calculation are provided with equation (1) and equation (2) ignoring these extensions. From theoretical
calculations, the following values are obtained: mass, m = 20.8 g, stiffness, k = 640 N/mm (at E = 2000
MPa) and stress, σ = 1.875 MPa (for F = 50 N), which is below 26 MPa for the lowest yield stress and
without considering stress concentration effects.
IOP Conf. Series: Materials Science and Engineering 700 (2019) 012012
IOP Publishing
Figure 2. Original geometry to be optimized for a three point bend.
Once the samples are defined, topology optimization was performed to achieve an improvement in
the stiffness/mass ratio. Figure 3 (a) shows the optimized model, i.e. after removing unwanted material
but with sharp edges. Then, a smooth optimized geometry is generated (Figure 3 (b)) upon generating
soft cure transitions. In this optimization process, the mass is reduced from 20.8 g down to 9.1 g. Since
the section is not constant or of regular shape, theoretical calculations are not possible for stiffness and
Figure 3. Optimized part (a) with rough surfaces as optimized and (b) smoothed surface
geometry created base on optimized shape.
The original and the optimized parts are then manufactured with both machines. Figure 4 (a) shows
the specimen manufactured using ABS-M30 material and SR20 support. After the support material is
removed, the specimen is three-point bending tested as illustrated in Figure 4 (b).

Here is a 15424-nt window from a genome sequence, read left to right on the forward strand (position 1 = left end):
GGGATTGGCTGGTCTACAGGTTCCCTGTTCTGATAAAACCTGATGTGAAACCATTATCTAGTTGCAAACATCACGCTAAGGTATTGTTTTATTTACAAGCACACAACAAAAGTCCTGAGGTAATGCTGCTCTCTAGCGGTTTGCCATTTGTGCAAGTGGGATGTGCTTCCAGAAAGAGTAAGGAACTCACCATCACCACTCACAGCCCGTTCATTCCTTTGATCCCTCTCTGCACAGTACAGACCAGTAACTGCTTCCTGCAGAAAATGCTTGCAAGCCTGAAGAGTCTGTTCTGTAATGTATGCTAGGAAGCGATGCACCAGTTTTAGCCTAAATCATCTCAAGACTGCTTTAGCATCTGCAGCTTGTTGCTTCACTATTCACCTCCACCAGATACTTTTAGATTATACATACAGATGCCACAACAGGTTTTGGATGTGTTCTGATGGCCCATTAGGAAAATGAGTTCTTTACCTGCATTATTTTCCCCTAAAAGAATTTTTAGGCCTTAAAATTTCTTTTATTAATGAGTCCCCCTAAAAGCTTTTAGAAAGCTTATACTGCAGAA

Figure 4. Optimized part (a) as manufactured with material support material and (b) under
three-point bending test.
The same procedure was repeated for the specimens fabricated from Verowhite material. Object30
Prime allows fabrication of parts which are closer to CAD geometry as it allows much smaller layer
thickness. This means, it is possible to get a smoother surface in this case compared with that of Fortus
450mc machine. As shown in Figure 5(a), the fracture started from the top connection between front
and bottom face but low friction led to sliding of the test sample (Figure 5(b)) with conditions dissimilar
to the case in topology optimization, which is defined with ideal conditions where the load is placed in
the middle and lower supports are always in the same place. Figures 6(a) and (b) show von Mises stress
distribution for the original design and the optimized shape, respectively. In both figures, stress is much
higher at the load point (middle of the beam) and at the support points (locations of boundary
conditions), thus attention is paid to points in the lower part of the middle section of the specimen where
fracture is expected to happen.
IOP Conf. Series: Materials Science and Engineering 700 (2019) 012012
IOP Publishing
Figure 5. Optimized structure tested with unstable sliding support.
Figure 6. von Mises stress for 1 mm displacement for (a) original shape and (b) optimized shape.
Finally, Figure 7 shows results for all ABS-M30 tests for both original and optimized designs for
each fabrication condition. The difference in stiffness to mass ratio for all orientations ranged from
18590 to 20830 N/m/g for original part and from 23460 to 26960 N/m/g for optimized parts. Comparison
of all scenarios is provided in Table 2.